11 Facts About Basque nationalism


Basque nationalism is a form of nationalism that asserts that Basques, an ethnic group indigenous to the western Pyrenees, are a nation and promotes the political unity of the Basques, today scattered between Spain and France.

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Basque nationalism, spanning three different regions in two states is "irredentist in nature" as it favours political unification of all the Basque-speaking provinces.

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Basque nationalism is rooted in Carlism and the loss, by the laws of 1839 and 1876, of the Ancien Regime relationship between the Spanish Basque provinces and the crown of Spain.

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Arana felt that not only the Basque nationalism personality was endangered but its former religious institutions, like Church or the Society of Jesus, which still often spoke in Basque nationalism to its parishioners, unlike school or administration.

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Basque nationalism's nationalism shifted from a focus on Biscay to the rest of Basque territories.

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The liberty of Euzkadi [term created by Sabino Arana to refer to the Basque nationalism Country] has been destroyed by France and, mainly, by Spain, who subjugated by force the different Basque nationalism territories, including the former Kingdom of Navarre's territories, with the exception La Rioja, as well as Lapurdi and Zuberoa.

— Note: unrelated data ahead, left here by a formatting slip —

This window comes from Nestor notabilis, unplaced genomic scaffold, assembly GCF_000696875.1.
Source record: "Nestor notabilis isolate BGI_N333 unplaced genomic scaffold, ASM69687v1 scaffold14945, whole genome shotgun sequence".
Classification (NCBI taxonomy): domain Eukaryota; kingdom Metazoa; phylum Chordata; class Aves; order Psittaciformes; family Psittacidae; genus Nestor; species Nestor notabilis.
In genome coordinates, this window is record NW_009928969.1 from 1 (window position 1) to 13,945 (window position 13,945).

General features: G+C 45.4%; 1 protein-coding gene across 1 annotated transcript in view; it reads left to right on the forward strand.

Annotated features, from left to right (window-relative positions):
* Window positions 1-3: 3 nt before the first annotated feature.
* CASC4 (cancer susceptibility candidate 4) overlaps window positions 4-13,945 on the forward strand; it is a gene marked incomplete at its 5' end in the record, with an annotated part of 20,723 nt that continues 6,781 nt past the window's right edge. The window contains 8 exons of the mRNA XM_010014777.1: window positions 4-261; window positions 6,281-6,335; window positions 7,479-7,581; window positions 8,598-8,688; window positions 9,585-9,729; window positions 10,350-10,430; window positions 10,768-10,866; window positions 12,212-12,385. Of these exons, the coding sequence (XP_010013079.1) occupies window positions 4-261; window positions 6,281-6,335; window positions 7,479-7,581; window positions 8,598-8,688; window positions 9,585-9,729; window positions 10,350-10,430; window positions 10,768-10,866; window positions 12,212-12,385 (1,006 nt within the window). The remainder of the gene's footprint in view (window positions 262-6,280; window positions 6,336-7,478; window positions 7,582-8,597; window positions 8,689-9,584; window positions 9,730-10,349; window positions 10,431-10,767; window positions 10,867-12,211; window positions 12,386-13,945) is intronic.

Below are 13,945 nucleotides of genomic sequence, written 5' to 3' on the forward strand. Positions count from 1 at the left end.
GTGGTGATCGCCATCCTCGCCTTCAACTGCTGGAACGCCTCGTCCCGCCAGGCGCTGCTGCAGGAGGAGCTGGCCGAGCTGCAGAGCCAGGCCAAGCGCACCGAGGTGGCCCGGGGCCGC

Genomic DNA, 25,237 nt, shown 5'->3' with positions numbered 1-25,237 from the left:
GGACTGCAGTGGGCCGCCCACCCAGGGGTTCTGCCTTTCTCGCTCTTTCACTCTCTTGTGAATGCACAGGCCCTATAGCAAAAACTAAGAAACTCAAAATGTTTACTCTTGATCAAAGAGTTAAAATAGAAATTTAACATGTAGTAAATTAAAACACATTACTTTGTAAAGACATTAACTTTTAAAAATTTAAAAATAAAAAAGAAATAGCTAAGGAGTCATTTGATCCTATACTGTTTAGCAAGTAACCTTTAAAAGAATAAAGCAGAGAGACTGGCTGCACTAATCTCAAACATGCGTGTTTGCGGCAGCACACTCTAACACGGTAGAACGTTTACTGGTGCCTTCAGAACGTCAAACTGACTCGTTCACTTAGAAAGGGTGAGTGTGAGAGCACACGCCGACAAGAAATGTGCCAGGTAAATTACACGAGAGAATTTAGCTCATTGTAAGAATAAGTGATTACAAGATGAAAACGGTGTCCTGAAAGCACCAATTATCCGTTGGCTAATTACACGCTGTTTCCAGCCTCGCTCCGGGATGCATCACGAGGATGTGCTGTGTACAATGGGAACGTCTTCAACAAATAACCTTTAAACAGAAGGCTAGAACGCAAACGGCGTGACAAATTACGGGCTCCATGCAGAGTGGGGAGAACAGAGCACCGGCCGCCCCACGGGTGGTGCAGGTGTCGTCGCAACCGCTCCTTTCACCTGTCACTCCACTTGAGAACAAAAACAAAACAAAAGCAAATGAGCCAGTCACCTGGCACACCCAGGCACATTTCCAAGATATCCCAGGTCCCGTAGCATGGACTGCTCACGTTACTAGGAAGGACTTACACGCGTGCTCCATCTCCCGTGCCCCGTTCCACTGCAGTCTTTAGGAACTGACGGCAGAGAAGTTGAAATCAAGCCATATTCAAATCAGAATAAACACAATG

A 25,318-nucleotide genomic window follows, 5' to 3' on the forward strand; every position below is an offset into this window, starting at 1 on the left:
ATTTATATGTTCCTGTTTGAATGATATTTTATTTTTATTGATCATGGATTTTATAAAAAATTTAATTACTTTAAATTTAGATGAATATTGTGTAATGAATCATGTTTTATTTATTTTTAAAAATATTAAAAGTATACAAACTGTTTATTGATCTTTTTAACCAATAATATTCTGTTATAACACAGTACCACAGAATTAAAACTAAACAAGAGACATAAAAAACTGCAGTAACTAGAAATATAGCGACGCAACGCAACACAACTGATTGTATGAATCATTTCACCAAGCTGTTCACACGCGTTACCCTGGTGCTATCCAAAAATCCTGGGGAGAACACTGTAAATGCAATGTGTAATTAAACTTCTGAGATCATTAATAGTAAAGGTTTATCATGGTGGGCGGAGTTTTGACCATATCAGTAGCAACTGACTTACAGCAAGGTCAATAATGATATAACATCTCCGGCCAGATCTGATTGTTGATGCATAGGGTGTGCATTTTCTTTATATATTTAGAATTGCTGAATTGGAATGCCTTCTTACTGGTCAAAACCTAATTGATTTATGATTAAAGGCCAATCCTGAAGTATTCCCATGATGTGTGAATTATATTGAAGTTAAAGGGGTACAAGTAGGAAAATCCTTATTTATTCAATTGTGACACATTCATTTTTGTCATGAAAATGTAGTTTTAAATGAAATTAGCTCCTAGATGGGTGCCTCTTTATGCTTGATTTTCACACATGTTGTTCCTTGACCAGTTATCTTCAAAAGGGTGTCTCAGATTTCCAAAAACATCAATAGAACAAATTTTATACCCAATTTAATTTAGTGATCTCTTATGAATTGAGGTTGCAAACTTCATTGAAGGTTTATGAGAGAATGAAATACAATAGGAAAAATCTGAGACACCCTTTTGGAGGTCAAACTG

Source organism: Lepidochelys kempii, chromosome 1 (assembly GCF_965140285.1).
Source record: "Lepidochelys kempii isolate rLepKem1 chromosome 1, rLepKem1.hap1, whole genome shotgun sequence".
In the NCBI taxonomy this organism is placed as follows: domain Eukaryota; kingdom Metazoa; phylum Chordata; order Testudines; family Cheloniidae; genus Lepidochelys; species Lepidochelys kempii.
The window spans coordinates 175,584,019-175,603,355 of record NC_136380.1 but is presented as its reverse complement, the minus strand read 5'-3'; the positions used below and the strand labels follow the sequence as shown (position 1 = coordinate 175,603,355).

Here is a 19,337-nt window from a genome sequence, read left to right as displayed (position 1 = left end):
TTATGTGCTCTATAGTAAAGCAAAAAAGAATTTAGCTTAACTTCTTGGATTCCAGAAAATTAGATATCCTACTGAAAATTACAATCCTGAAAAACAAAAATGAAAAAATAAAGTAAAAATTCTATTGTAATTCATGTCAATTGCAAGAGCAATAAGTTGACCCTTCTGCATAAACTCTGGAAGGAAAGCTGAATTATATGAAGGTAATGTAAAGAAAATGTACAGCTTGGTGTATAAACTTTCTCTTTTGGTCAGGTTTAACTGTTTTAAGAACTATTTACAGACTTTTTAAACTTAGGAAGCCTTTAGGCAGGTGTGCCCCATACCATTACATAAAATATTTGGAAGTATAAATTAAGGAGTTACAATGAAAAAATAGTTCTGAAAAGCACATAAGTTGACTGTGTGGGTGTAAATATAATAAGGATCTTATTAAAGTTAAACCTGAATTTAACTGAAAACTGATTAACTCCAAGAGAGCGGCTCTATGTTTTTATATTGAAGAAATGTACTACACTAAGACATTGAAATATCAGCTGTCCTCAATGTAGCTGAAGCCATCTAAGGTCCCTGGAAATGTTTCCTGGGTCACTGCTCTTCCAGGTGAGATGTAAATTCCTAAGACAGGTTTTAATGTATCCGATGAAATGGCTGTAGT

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Basque nationalism accompanied his views with an ideology centred on the purity of the Basque race and its alleged moral supremacy over other Spaniards, and deep opposition to the mass-immigration of other Spaniards to the Basque Country.

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Arana died in 1903 months after releasing a controversial manifesto renouncing his former tenets while in prison for supporting Cuban independence, and just months after the Basque nationalism leader congratulated US president Theodore Roosevelt for its support to Cuba.

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Basque nationalism nationalists allied with Carlism in support of the Catholic Church as a barrier against leftist anti-clericalism in most of the Basque nationalism provinces, although alliances started to change with the coming of the Second Spanish Republic .

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Many of the nationalist Basque nationalism soldiers were pardoned if they joined the Francoist army in the rest of the Northern front.

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Basque nationalism nationalists submitted, went underground, or were sent to prison, and the movement's political leaders fled.

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